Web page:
Creativity And Ego Don't Mix

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A couple of nights ago I went out for drinks with a group of photographer friends to catch up and to share our projects. At some point in the conversation we started talking about inflated egos and we all agreed that something that we value in other people is humbleness. So why is it then that if so many people appreciate a humble person you find so much arrogance in our industry today?

I went jogging with another friend this morning and out of the blue they told me about how much they like humble people. I thought to myself: "is this a coincidence or is everyone trying to tell me something?". Thankfully, they continued talking and explained an anecdote that prompted that statement. So many people talking about humbleness seems to me like a reaction to the times that we are living. A few weeks ago I wrote a post about people wanting "Truth", and with this series of conversations that I have been having lately I realise that we are all just getting a bit fed-up with all the falseness and the arrogance that surrounds us.

There is a documentaries series that I watch on Netflix called the "Chef's Table", where different chefs from around the world talk about their craft and their path. One of the episodes was on Jeong Kwan, a monk and a cook from South Korea, and during the interview she said: "Creativity and ego cannot go together. If you free yourself from the comparing and jealous mind, your creativity opens up endlessly." I couldn't agree more. I too believe that people with inflated egos are usually trying to hide something: they either feel insecure about their work or they feel like they don't have a clue about what they are doing or what is expected of them. So they react in this arrogant way to avoid other people from finding out. And the thing with creativity is that when you have your mind full of insecurities about you or your work, full of jealousy for the success of others, or even full of paranoia that everyone else is trying to steal your clients or copy your work, your creativity doesn't have a space to flourish.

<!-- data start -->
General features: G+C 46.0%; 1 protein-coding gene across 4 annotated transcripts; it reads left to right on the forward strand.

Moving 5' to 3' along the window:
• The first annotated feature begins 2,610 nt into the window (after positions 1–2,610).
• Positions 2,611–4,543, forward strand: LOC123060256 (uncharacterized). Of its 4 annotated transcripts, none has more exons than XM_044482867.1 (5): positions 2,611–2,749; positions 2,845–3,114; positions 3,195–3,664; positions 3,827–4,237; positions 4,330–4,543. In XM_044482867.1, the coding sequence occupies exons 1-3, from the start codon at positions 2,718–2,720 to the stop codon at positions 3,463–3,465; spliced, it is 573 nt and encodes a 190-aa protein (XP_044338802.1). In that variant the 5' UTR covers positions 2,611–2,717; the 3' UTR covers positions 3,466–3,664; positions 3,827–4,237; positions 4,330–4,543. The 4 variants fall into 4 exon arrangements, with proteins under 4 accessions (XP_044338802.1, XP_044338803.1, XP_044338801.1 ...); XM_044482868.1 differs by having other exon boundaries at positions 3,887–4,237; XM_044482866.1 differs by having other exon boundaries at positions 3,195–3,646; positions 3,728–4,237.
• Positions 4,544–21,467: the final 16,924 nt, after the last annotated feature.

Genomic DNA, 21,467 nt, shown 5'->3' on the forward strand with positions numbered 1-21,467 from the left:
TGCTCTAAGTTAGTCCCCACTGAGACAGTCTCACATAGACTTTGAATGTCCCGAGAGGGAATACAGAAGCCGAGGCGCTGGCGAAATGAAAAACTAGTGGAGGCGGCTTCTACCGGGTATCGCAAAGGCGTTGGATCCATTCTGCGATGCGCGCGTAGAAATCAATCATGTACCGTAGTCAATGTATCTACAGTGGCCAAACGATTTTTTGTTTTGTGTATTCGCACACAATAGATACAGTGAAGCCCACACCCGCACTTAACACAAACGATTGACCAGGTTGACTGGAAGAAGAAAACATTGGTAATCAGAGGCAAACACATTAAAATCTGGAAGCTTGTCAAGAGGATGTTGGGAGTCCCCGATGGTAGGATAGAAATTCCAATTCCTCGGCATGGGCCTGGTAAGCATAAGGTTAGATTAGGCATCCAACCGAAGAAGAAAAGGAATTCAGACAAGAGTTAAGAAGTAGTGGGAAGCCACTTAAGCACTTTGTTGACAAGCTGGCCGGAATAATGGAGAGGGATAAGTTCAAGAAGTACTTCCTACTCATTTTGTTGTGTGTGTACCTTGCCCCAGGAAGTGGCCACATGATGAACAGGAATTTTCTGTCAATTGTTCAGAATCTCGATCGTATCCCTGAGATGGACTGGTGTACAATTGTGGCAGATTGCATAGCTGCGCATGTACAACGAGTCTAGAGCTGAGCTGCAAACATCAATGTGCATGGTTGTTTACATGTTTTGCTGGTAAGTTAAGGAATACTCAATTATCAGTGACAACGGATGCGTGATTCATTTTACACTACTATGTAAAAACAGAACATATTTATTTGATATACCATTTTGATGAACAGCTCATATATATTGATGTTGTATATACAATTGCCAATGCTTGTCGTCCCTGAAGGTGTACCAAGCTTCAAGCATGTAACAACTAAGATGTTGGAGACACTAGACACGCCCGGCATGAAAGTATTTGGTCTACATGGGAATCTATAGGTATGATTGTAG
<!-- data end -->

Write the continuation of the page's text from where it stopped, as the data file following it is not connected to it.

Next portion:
Besides, being in constant fear and self-doubt has to be exhausting and no matter how much you try to pretend everyone else around you can tell. Well, almost everyone. There is a part of the population that enjoys a diva. But from these conversations I can see that the majority of people feel rejection towards arrogance and you don't want to be the creative that no one wants to work with. Not your clients, not your peers, not even your own team.

Self-confidence and humbleness for me go together. When you know where you are standing, and what your value is, there is no need to pretend. Everyone around you will see it. And if they don't, maybe it's time to reconsider your target.

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